Around 1480, Bellini painted the big picture of St. Francis (New York, Frick collection). The main character of the painting is inside the landscape, not against its background; nature here is evidence of the mystery of Divine Creation.
Since 1475, Giovanni Bellini has worked with his father and brother on the decoration of the Venetian Doge’s Palace. And when in 1479 the elder brother of the artist left for Constantinople with a diplomatic mission, Giovanni was officially appointed instead of him the head of the works. The return from the Netherlands to Venice in 1475−1476 by Antonello de Messina, who brought the secrets of oil painting to Italy, helped many Venetian painters to get acquainted with this technique. Bellini was very interested in her artistic possibilities, and he first began to work in a mixed technique, and then completely switched to oil painting.
However, Bellini’s interest in color and light effects could have arisen earlier under the influence of Piero della Francesca and other masters.
To an even earlier time are his experiments with a mixed tempera-oil technique. In the future, compositions like sacra conversazione took a central place in the work of Giovanni Bellini. The altar of San Jobbe (Venice, the Academy Gallery) from the church of the same name in Venice dates back to the late 1470s.
In 1483 Bellini received the official title of the artist of the Republic of Venice. He was very famous and revered in the city, he had a large workshop where almost all Venetian painters who became famous later, including the great Giorgione and Titian, studied. It was not for nothing that Giovanni Bellini was called the "father of Zenetian painting."
In 1488, Bellini wrote a small triptych sacra conversazione for the Franciscan church of Santa Maria Gloriosa dei Frari in Venice. This is one of the first works of Bellini, written only in oil.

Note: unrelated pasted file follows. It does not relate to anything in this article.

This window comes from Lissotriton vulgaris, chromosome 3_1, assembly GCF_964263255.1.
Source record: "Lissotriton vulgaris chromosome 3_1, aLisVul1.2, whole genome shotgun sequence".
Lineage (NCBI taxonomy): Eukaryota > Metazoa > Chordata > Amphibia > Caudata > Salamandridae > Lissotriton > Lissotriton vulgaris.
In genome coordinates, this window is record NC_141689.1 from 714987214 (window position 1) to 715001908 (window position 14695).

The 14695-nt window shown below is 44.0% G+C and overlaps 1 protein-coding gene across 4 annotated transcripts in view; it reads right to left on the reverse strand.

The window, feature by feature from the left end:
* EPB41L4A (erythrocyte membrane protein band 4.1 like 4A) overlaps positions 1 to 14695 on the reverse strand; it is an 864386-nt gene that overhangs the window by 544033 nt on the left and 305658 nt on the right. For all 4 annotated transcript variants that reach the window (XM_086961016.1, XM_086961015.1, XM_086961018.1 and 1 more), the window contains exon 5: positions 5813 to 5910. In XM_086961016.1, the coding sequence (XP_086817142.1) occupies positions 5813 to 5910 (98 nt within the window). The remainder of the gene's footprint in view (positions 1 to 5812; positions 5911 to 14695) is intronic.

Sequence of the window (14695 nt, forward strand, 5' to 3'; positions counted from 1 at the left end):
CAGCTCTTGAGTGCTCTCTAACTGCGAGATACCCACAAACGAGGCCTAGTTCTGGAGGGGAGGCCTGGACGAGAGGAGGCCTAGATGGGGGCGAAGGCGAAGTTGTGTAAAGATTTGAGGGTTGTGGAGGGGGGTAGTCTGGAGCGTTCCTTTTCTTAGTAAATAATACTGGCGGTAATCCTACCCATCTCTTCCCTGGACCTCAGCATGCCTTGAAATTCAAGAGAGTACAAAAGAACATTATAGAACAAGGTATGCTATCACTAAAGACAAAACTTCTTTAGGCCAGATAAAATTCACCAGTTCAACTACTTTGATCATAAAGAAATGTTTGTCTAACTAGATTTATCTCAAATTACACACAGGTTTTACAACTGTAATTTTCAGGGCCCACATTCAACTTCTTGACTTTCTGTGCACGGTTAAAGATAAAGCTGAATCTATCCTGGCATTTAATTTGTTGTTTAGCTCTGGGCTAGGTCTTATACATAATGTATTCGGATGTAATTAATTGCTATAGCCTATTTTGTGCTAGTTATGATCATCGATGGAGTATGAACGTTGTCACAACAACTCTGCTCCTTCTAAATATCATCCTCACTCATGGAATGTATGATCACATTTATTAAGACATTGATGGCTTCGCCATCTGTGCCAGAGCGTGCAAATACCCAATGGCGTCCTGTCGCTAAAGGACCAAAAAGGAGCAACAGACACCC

The altar of San Zaccaria in the church of the same name in Venice dates from 1505 and is one of the best works of Bellini in this genre.
Along with large altar compositions designed to decorate churches, Giovanni Bellini, starting in the 1450s, painted images of the Virgin and Child for private orders.
Throughout his work, Giovanni Bellini painted portraits. As a rule, these are images of young people. In general, the portraits of Bellini can be called the study of the structure of the person depicted rather than the study of his psychology, which is quite consistent with the tastes of Venetian patricians: too clearly expressed individuality seemed inappropriate for a person in public service.
Bellini was not only the author of compositions on religious subjects. From his father and brother-in-law, he inherited an interest in the literature and the visual arts of antiquity, as evidenced by the paintings that came out of his workshop on allegorical plots and images of episodes from Roman history. One of the last and most famous works of the artist — "Feast of the Gods" (1514, Washington, National Gallery). This is the first of the paintings on the mythological plot, created by the order of Alfonso d’Este for the alabaster cabinet in his castle in Ferrara.
Two of Bellini’s disciples, Giorgione and Titian, were destined to become the greatest Venetian painters of the High Renaissance.